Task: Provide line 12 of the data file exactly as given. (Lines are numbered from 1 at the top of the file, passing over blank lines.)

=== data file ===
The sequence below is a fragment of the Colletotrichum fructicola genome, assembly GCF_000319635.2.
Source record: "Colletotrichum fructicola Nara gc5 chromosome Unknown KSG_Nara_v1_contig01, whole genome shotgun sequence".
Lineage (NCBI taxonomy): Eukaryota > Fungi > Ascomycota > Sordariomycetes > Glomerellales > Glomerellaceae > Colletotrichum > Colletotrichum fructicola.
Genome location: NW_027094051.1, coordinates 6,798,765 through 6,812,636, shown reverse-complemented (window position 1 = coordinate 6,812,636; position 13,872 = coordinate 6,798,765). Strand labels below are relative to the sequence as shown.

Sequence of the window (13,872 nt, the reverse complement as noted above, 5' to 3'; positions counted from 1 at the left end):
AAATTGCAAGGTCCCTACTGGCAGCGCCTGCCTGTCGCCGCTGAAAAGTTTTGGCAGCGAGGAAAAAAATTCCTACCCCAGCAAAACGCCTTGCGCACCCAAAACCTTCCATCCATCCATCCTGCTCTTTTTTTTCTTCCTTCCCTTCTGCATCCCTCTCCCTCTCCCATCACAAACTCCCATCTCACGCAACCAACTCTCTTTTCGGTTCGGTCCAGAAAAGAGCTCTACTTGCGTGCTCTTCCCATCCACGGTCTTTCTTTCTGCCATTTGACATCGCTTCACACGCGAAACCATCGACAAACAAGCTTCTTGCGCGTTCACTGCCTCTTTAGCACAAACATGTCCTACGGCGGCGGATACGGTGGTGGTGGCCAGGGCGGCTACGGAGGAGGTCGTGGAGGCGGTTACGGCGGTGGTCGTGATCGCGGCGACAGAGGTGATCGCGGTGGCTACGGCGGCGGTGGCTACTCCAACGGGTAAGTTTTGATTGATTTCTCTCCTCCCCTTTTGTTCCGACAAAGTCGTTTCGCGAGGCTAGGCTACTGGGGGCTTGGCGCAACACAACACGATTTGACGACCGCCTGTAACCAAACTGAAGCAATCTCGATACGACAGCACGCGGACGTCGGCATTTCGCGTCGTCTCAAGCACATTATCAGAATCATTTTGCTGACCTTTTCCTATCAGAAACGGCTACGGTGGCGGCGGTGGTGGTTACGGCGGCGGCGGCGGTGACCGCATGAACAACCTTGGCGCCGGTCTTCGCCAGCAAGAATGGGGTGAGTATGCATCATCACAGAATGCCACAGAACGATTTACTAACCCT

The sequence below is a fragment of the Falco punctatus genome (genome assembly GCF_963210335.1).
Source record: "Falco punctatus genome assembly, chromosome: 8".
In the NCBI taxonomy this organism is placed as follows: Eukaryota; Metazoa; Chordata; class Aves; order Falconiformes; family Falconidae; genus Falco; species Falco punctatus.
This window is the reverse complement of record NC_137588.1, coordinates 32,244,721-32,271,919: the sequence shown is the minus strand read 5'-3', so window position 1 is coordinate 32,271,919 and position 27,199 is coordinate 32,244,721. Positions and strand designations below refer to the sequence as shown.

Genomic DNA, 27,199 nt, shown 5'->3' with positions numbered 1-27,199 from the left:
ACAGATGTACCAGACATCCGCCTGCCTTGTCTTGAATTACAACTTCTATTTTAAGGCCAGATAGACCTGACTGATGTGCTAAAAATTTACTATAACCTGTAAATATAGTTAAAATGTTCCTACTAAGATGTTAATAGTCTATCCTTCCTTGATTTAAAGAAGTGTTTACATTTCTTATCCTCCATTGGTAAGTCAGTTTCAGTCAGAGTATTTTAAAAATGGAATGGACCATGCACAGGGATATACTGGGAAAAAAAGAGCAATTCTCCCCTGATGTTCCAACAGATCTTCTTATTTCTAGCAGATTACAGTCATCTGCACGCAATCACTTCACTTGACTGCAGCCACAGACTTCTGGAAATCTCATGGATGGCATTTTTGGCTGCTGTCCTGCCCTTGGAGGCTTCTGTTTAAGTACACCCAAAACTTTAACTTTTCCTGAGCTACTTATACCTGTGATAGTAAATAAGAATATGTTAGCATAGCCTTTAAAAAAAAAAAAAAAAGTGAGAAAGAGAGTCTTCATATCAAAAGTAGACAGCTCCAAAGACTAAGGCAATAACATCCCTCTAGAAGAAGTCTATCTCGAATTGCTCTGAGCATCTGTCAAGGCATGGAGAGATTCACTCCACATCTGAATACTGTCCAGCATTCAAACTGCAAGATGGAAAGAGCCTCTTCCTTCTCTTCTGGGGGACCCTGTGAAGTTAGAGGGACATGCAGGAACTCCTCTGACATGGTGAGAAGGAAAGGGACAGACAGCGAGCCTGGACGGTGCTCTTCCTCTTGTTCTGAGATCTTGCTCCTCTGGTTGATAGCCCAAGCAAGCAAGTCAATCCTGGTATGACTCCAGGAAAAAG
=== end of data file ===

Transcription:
ACAGATGTACCAGACATCCGCCTGCCTTGTCTTGAATTACAACTTCTATTTTAAGGCCAGATAGACCTGACTGATGTGCTAAAAATTTACTATAACCTGTAAATATAGTTAAAATGTTCCTACTAAGATGTTAATAGTCTATCCTTCCTTGATTTAAAGAAGTGTTTACATTTCTTATCCTCCATTGGTAAGTCAGTTTCAGTCAGAGTATTTTAAAAATGGAATGGACCATGCACAGGGATATACTGGGAAAAAAAGAGCAATTCTCCCCTGATGTTCCAACAGATCTTCTTATTTCTAGCAGATTACAGTCATCTGCACGCAATCACTTCACTTGACTGCAGCCACAGACTTCTGGAAATCTCATGGATGGCATTTTTGGCTGCTGTCCTGCCCTTGGAGGCTTCTGTTTAAGTACACCCAAAACTTTAACTTTTCCTGAGCTACTTATACCTGTGATAGTAAATAAGAATATGTTAGCATAGCCTTTAAAAAAAAAAAAAAAAGTGAGAAAGAGAGTCTTCATATCAAAAGTAGACAGCTCCAAAGACTAAGGCAATAACATCCCTCTAGAAGAAGTCTATCTCGAATTGCTCTGAGCATCTGTCAAGGCATGGAGAGATTCACTCCACATCTGAATACTGTCCAGCATTCAAACTGCAAGATGGAAAGAGCCTCTTCCTTCTCTTCTGGGGGACCCTGTGAAGTTAGAGGGACATGCAGGAACTCCTCTGACATGGTGAGAAGGAAAGGGACAGACAGCGAGCCTGGACGGTGCTCTTCCTCTTGTTCTGAGATCTTGCTCCTCTGGTTGATAGCCCAAGCAAGCAAGTCAATCCTGGTATGACTCCAGGAAAAAG